Tone Tone is the atmosphere or mood of the text. The tone generally reflects or creates a clue in regards to the authors attitude to the subject or characters in the text. When reading short text the best idea is to find the tone first.
Tone work Each line of a poem, each paragraph of a story • What is the subject • Highlight the emotive words • Identify the author’s mood • Identify any language feature that you have highlighted • Identify any patterns • Has the writer used a feature more than once • Is there any change of mood • Is there any reason why the mood changes • What is the overall mood of the author
A simile is… A comparison between two dissimilar things using ‘like’ or ‘as’. “My love is like a Rose” or “He is as big as a giant”. Like metaphor if the subject is compared to a negative object then the simile creates a negative tone. Simile questions
Simile questions Identify three similes from the text. • For each simile answer the below questions) • What is the subject of the simile? • What is the subject being compared to? • Why do you think the author thought this was a clever comparison? • What image comes to mind when you read this simile? • Is it a positive or negative image • Why do you think the author chose to include this image within the story? • How does the image add to the message Home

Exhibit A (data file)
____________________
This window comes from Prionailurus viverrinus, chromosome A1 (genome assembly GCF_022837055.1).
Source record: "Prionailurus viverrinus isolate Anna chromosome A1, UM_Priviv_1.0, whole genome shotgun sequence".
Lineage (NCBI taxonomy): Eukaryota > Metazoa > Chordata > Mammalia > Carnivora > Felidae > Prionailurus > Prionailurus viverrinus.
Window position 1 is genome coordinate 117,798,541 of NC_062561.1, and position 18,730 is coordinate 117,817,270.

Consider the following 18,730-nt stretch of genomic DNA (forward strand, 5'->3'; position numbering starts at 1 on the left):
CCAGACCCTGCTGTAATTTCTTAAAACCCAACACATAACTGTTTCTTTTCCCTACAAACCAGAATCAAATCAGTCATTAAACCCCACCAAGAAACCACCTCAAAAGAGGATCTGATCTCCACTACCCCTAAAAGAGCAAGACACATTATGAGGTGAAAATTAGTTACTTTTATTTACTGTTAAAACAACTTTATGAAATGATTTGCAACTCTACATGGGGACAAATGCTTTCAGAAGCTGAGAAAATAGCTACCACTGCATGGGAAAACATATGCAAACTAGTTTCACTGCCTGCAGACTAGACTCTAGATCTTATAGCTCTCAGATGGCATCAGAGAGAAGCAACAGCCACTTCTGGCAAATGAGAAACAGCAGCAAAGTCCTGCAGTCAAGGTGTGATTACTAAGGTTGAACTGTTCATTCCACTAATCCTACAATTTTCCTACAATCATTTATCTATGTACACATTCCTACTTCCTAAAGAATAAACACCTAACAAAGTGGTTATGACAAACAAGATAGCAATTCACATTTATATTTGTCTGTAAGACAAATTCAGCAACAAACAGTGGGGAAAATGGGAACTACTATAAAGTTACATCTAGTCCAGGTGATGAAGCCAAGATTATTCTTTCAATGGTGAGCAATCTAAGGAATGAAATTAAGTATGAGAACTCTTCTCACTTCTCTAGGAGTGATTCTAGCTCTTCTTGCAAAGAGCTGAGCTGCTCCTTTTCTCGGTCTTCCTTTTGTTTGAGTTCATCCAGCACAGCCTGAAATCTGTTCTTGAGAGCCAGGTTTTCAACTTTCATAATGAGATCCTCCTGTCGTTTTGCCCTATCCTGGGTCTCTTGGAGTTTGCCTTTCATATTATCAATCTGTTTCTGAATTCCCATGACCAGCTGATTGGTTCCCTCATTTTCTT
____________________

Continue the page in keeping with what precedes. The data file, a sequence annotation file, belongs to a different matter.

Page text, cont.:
A metaphor is… A comparison between two dissimilar things without using like or as. Abstract feelings can be one of the things, eg love is a rose, or you could use a two concrete objects, eg he is a monster. The subject is the thing being described. A positive metaphor is demonstrative of a positive attitude towards the subject from the author. Metaphor questions
Metaphor questions • What is a metaphor? • Identify three metaphors from the text (For each metaphor answer the below questions) • What is the subject of the metaphor? • What is the subject being compared to? • Why do you think the author thought this was a clever comparison? • What image comes to mind when you read this metaphor? • Is it a positive or negative image • Why do you think the author chose to include this image within the story? • How does the image add to the message? Home
Personification is … A form of metaphor in which something non-human is associated with or given human characteristics, eg ‘Slowly, silently now the moon/walks the night in her silver shawl’. Here the object takes on a human characteristic
Events Throughout every text there are moments that stand out as they seem to highlight information about character and/or theme. Our job as critical analysistsis to figure out what the epiphany or lesson is. Remember that we have to ask why writers of short text have added certain lines, words and phrases. So…